Pros and cons of student credit cards

Written by
Geoff Williams
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You’re in college and have new financial freedoms – and responsibilities. Should you get a student credit card?

As with anything, when it comes to student credit cards, there are ups and downs, ins and outs and pros and cons to consider. So if you’re thinking about getting a student credit card, we’ll lay out the reasons you should apply for one in college – and the reasons you may want to wait.

You’ll build credit early

There are good arguments why college students should have credit cards – and this is one of the best.

The argument goes that you’ll start building credit before you buy a house or a car or before you take out any personal loans, other than student loans, of course. Show lenders that you know how to borrow responsibly in college, and when the day comes to take out other loans, you’ll likely have access to better rates and terms.

Counterpoint argument: You’re in college. You’re probably on a four-year plan, not a 20-year plan. Is it really going to be that big of a setback if you wait until you get out of college to get a credit card? Maybe not.

It may be easier to get a student credit card now, rather than a regular credit card later

No guarantees, of course, but when a credit card company issues you a student credit card, they know that you’re a college student. They recognize that you aren’t going to have a lengthy credit history of borrowing responsibly. They still won’t give anyone a credit card, and if you are between 18 and 21, it can sometimes be especially challenging to get approval without a parent or guardian co-signer. Still, the bar is lower to get a student credit card when you’re a college student than if you’re a young college graduate with no credit card history and looking to get a regular credit card designed for everyone.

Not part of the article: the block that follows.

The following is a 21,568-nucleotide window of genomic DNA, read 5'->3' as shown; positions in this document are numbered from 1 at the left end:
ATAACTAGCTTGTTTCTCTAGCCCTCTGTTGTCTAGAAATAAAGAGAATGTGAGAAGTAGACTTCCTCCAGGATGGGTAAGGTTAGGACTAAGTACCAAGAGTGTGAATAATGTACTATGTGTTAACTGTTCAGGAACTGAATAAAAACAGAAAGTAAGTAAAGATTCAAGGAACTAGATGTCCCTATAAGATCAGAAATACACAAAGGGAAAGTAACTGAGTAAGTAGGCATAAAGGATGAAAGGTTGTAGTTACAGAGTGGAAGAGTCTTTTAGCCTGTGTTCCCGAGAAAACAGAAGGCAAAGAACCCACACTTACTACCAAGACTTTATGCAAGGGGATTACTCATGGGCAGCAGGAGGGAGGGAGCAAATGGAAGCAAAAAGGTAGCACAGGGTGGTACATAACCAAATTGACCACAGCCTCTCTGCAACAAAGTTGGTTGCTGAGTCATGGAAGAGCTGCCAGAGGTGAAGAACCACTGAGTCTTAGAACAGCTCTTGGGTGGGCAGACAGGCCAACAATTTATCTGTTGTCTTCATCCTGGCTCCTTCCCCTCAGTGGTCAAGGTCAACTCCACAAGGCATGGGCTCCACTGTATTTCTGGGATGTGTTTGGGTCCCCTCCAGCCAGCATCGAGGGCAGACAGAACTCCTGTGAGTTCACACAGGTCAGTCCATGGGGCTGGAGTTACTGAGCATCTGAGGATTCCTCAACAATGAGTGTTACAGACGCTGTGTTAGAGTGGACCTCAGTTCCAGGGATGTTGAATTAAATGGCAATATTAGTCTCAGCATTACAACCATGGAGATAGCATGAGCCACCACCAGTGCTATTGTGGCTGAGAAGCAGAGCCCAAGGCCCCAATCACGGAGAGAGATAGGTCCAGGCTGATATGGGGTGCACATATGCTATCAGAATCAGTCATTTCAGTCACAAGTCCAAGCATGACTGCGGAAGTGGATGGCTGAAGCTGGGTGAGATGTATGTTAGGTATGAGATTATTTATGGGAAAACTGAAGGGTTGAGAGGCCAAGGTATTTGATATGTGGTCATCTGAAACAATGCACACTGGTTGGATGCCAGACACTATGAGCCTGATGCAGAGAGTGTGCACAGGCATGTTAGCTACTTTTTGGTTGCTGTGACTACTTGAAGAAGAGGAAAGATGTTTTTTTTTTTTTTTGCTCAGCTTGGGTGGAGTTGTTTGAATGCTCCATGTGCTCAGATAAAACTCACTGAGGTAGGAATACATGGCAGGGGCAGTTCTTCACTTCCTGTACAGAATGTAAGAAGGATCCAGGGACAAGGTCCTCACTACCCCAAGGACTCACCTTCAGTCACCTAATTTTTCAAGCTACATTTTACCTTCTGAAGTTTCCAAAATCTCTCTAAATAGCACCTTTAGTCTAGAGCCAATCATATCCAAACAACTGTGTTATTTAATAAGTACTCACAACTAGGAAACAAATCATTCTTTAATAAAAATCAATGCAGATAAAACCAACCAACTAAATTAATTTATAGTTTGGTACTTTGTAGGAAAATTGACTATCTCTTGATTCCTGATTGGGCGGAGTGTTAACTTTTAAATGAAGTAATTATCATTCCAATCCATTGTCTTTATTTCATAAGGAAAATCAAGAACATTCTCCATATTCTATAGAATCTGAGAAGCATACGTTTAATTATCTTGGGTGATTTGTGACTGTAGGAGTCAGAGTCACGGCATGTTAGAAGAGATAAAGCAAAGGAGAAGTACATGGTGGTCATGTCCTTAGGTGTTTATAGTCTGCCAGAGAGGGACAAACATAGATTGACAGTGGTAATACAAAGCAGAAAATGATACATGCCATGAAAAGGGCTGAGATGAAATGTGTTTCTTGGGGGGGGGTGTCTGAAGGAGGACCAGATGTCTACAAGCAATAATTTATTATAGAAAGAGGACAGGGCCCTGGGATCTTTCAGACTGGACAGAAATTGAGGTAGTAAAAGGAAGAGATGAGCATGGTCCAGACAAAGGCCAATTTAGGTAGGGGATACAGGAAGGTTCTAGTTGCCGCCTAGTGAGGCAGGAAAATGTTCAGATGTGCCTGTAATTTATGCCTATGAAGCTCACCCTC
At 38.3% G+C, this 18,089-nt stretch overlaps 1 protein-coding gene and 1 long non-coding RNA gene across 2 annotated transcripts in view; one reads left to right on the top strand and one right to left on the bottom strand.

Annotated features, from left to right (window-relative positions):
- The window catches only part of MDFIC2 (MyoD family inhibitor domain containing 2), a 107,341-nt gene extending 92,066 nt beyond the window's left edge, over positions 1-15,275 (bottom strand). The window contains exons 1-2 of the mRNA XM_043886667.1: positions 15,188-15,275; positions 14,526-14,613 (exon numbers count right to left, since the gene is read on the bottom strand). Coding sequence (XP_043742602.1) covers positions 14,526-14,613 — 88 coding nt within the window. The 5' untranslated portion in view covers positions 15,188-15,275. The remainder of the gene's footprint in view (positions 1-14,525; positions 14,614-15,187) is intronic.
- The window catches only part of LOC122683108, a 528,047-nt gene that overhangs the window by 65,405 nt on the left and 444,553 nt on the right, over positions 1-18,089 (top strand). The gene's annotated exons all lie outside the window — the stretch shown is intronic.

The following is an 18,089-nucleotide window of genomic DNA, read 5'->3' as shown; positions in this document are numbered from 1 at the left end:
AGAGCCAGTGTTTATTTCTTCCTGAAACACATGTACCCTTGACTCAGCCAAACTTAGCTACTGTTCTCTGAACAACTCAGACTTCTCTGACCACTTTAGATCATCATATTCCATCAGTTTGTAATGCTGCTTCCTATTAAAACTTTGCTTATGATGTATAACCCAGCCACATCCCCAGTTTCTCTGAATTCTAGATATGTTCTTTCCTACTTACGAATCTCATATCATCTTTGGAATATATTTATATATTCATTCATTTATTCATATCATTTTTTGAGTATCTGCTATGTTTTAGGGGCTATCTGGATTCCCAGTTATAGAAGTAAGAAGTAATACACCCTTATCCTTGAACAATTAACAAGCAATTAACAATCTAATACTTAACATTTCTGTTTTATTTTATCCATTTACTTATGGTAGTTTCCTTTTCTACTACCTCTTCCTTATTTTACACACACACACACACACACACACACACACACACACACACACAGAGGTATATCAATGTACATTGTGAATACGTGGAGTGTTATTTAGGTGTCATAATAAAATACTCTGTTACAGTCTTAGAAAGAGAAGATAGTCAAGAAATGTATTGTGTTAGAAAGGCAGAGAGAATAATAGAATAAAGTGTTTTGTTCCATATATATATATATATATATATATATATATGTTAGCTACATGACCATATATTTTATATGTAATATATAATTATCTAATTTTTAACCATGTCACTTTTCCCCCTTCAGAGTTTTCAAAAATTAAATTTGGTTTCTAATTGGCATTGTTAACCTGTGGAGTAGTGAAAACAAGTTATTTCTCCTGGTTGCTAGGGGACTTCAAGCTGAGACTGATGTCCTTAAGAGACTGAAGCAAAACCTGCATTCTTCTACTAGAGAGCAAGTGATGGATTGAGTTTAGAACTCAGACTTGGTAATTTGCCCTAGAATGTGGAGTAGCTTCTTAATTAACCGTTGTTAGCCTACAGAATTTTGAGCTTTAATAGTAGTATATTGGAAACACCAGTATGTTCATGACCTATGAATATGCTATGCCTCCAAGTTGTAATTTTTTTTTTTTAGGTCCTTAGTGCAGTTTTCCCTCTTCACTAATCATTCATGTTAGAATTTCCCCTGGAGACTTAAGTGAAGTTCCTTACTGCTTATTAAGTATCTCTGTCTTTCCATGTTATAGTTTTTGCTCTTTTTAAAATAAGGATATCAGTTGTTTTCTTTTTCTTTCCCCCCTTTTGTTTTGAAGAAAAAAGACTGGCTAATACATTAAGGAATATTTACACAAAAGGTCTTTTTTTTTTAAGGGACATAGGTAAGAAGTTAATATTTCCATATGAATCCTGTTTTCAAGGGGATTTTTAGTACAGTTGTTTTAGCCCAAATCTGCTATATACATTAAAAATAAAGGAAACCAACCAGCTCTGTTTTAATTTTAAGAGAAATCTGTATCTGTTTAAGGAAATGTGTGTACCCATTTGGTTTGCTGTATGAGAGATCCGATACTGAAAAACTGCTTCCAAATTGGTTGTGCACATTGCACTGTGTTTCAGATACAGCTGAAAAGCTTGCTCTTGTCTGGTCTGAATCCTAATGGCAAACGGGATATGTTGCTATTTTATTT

>>SEE MORE: What is the difference between a student credit card and a regular credit card?

Also, look at it this way, you get a CardName now – just to pick a card at random – and you have a relationship with Chase. After you graduate, presumably it should be pretty easy to go out into the real world and get a Chase credit card meant for non-students.

Counterpoint argument: Then again, if you get a good job after college, one with a solid salary, a credit card issuer may approve you without any problems whatsoever. It’s really hard to predict these things.

>>SEE MORE: What to do with your student credit card after graduation

You can save money because many student credit cards offer rewards, like cash back

For instance, the CardName card offers 5% cash back on everyday purchases at different places each quarter like Amazon.com, grocery stores, restaurants, gas stations and when you pay using PayPal, up to the quarterly maximum when you activate. Others, like the CardName, earn bonus cash back on all purchases so you’ll save no matter what the expense.

This shouldn’t be an excuse to buy things you don’t need with your credit card, but if there are purchases you have to make, you might as well get rewarded for them.

Counterpoint argument: You will only save money if you pay the balance off in full every month (the one exception is if your card has a 0% APR period where you can buy stuff and carry a balance without being socked with interest charges right away). If you carry a balance, you typically will not save money, no matter how much cash back your credit card gives you.